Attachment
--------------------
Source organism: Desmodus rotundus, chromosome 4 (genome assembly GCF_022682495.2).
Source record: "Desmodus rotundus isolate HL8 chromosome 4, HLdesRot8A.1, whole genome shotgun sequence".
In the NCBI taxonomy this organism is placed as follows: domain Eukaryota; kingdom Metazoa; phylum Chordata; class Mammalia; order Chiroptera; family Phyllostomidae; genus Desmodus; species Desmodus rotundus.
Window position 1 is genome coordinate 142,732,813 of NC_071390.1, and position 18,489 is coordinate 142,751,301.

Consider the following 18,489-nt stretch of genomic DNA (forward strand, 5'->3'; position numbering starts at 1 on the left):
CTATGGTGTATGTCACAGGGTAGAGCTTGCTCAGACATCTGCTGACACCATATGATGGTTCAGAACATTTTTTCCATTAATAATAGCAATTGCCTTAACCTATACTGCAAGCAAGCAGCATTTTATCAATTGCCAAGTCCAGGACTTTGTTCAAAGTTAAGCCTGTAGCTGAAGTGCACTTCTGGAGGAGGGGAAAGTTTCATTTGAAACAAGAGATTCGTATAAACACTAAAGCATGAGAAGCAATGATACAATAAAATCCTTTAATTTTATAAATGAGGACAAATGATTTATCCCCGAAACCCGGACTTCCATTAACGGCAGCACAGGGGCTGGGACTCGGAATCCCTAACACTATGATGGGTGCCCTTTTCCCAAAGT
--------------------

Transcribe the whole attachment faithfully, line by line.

Source organism: Desmodus rotundus, chromosome 4 (genome assembly GCF_022682495.2).
Source record: "Desmodus rotundus isolate HL8 chromosome 4, HLdesRot8A.1, whole genome shotgun sequence".
In the NCBI taxonomy this organism is placed as follows: domain Eukaryota; kingdom Metazoa; phylum Chordata; class Mammalia; order Chiroptera; family Phyllostomidae; genus Desmodus; species Desmodus rotundus.
Window position 1 is genome coordinate 142,732,813 of NC_071390.1, and position 18,489 is coordinate 142,751,301.

Consider the following 18,489-nt stretch of genomic DNA (forward strand, 5'->3'; position numbering starts at 1 on the left):
CTATGGTGTATGTCACAGGGTAGAGCTTGCTCAGACATCTGCTGACACCATATGATGGTTCAGAACATTTTTTCCATTAATAATAGCAATTGCCTTAACCTATACTGCAAGCAAGCAGCATTTTATCAATTGCCAAGTCCAGGACTTTGTTCAAAGTTAAGCCTGTAGCTGAAGTGCACTTCTGGAGGAGGGGAAAGTTTCATTTGAAACAAGAGATTCGTATAAACACTAAAGCATGAGAAGCAATGATACAATAAAATCCTTTAATTTTATAAATGAGGACAAATGATTTATCCCCGAAACCCGGACTTCCATTAACGGCAGCACAGGGGCTGGGACTCGGAATCCCTAACACTATGATGGGTGCCCTTTTCCCAAAGT